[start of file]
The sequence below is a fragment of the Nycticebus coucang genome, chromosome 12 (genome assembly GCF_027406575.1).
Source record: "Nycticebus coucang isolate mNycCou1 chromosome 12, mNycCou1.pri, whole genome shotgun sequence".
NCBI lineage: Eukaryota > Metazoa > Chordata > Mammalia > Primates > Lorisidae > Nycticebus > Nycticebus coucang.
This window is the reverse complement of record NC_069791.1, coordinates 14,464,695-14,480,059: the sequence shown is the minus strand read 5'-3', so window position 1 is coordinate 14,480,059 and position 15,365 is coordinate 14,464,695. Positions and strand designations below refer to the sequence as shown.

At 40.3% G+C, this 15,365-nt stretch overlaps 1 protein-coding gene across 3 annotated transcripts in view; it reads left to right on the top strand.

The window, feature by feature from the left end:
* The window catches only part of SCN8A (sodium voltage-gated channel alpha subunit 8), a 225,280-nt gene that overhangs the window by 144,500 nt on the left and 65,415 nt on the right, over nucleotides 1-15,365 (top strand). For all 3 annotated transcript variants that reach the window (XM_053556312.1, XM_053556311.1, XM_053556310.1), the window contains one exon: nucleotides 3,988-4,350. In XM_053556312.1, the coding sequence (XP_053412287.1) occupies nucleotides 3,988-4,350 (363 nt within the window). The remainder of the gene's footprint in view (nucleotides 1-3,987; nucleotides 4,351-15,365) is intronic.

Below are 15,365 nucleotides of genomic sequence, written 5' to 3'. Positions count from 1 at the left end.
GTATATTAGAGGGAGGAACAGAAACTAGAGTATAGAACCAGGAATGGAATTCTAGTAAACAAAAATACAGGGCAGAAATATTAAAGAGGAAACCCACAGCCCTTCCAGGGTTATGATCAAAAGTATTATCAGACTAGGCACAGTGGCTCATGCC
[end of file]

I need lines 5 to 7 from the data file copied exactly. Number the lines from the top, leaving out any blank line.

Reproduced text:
At 40.3% G+C, this 15,365-nt stretch overlaps 1 protein-coding gene across 3 annotated transcripts in view; it reads left to right on the top strand.

The window, feature by feature from the left end:
* The window catches only part of SCN8A (sodium voltage-gated channel alpha subunit 8), a 225,280-nt gene that overhangs the window by 144,500 nt on the left and 65,415 nt on the right, over nucleotides 1-15,365 (top strand). For all 3 annotated transcript variants that reach the window (XM_053556312.1, XM_053556311.1, XM_053556310.1), the window contains one exon: nucleotides 3,988-4,350. In XM_053556312.1, the coding sequence (XP_053412287.1) occupies nucleotides 3,988-4,350 (363 nt within the window). The remainder of the gene's footprint in view (nucleotides 1-3,987; nucleotides 4,351-15,365) is intronic.